How do you keep your outcomes free of nasty surprises? And how well can you plan a surprise to really drive an uncommon outcome?
A Great Surprise
I was recently invited to a surprise 50th birthday party of a friend held in a barn on a magnificent flower farm in the hills outside Melbourne. Over 60 people were “hidden” in the barn charged and waiting for his planned late arrival. When he ducked his head under the barn’s half closed roller door to escape the driving rain, expecting to join a barn warming party, you can imagine the bewildered but delighted look on his face when in unison this large group all yelled out with volition: “Surprise! Happy Birthday!”
Surprise. To encounter something unexpected or to be caught unawares.
When last have you surprised someone close to you? For example with flowers for a loved one? Or a surprise gift, just “out of the blue”? When last has someone done that for you? Isn’t it a wonderful feeling of recognition, particularly because it wasn’t expected? How good is the surprise turn of events in a movie or in the theater? Isn’t the surprise of the punchline that makes a good joke such a good joke?
The Nasty Surprise
However, we can also experience surprise at the other end of the spectrum, when things can go awry and we are negatively surprised, right? Like that car than ran a red light and nearly “took us out? Or when someone behaves surprisingly out of character. Or can you remember as kids how we found or engineered ways to give each other the “most delicious of frights”?
Surprise takes on many different guises in our relationships and in business. In today’s stock market analyst driven quarterly business results focus, the absolute key is to avoid surprises. Everything has to keep growing and at predictable rates. No surprises please. I also learned as an executive responsible for some of those outcomes how large a part the avoidance of any surprises played in one’s credibility. Executives and boards hate surprises, and “good management” includes keeping everything “in line with budget expectations”. And we are taught to recognize early warning signs so as to mitigate any risks that can cause “surprising outcomes”.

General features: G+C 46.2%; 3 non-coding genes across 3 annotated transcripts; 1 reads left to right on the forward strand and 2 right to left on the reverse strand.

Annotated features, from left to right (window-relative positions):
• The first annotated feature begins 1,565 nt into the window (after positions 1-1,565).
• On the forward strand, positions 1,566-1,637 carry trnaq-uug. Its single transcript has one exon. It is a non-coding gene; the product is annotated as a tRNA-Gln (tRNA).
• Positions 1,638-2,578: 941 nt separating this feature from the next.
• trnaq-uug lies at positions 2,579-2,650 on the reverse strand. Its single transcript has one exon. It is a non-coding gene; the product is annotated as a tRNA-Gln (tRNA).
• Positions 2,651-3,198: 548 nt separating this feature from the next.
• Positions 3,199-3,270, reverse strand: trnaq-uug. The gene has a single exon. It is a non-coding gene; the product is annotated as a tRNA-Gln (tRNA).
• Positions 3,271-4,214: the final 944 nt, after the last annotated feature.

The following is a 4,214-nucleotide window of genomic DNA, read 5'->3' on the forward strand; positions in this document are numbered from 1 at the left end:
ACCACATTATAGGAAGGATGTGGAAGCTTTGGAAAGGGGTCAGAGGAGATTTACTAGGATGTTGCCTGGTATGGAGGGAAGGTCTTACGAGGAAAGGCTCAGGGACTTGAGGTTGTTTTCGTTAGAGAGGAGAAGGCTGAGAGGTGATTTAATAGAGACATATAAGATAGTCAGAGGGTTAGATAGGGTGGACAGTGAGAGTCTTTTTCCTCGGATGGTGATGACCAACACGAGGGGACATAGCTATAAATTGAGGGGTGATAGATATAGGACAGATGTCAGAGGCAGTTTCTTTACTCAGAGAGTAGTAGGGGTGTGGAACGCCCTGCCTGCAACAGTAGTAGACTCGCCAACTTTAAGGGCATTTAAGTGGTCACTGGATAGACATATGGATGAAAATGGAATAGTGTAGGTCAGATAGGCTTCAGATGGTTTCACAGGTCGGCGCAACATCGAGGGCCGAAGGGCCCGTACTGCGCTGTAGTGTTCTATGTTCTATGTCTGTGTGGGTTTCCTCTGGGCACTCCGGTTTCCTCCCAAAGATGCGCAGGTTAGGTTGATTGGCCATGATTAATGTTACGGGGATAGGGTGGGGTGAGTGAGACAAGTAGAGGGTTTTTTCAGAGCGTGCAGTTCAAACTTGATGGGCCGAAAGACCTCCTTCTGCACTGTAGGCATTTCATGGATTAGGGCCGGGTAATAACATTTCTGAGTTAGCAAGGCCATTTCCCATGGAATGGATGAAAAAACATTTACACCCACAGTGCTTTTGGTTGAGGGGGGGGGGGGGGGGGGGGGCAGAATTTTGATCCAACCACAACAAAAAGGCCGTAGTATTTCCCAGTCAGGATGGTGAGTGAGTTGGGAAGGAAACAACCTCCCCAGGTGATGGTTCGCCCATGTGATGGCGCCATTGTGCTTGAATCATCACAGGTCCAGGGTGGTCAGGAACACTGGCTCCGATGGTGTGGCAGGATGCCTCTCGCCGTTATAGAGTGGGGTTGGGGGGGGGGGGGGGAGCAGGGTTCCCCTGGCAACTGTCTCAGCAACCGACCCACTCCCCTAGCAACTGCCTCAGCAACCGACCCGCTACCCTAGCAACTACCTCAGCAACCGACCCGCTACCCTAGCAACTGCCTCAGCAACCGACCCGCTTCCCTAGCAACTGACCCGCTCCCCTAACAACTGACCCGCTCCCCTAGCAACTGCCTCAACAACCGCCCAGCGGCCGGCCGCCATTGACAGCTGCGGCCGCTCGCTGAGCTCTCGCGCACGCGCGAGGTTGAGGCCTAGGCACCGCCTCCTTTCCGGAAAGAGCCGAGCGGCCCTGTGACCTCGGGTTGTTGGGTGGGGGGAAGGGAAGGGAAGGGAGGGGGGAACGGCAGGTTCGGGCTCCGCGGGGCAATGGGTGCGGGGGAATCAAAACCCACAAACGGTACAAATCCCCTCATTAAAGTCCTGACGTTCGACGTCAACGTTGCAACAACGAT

Project Management to Mitigate the Surprise
I work with scenario planning with my clients, where we look at the “worst case outcome” on the one hand and the “best case outcome” on the other and explore as many scenarios between those two points so we can determine their likelihood, their impact and how to mitigate them. You can read more about this in Planning In Scenarios. This is “project management 101” too, isn’t it? We have developed foolproof “sciences” to avoid surprises.
Unfortunately all this mitigation to avoid surprises in business can stifle a lot of creativity – even innovation. This can result in a raft of managers that are extremely cautious, risk averse and unwilling to make decisions, or take entrepreneurial risks.
Surprise as a Tactic
However, if we take a negotiation as an example, how powerful a tactic can a surprise be? We even plan for the timing where it will have most impact. It can completely turn the power around, can’t it? This is why it is used so effectively in the military context. How often have we read of a small band of operatives overcoming a significantly larger force against all odds by employing surprise as a tactic?
Whilst the above examples make for “good reliable management” we can employ surprise as a very versatile tool to assist us achieve many different outcomes. Ironically, it is the pro-active planning of when and how to introduce a surprise that can make it so effective.
I would urge you to seek ways in which you can do just that. “Variety is the spice of life”. Why not think of some ways of introducing surprise in your work or your life this week? Introduce some stimulation. Use some creativity or innovation. Think outside your normal scope and see where this might engender some additional laughter or energy or inspiration. Also at home. I am sure you will find it not only injects some fun, but also some new thinking and some new outcomes.
Go on, surprise yourself.
Why not take this willingness to surprise out of the corporate/office work environment and out into the customer experiences that most often happen in retail and service businesses.
Given that the average customer has mediocre expectations in regard to customer service due to years of mediocrity in this area, it doesn’t take much of a surprise to provide an exceptional customer experience that the customer will rave about to their friends, family and colleagues. This is what I talk about with ideas I share in my Customer Service blog at http://businessabundance.wordpress.com
Great post Heiner.
Love it 🙂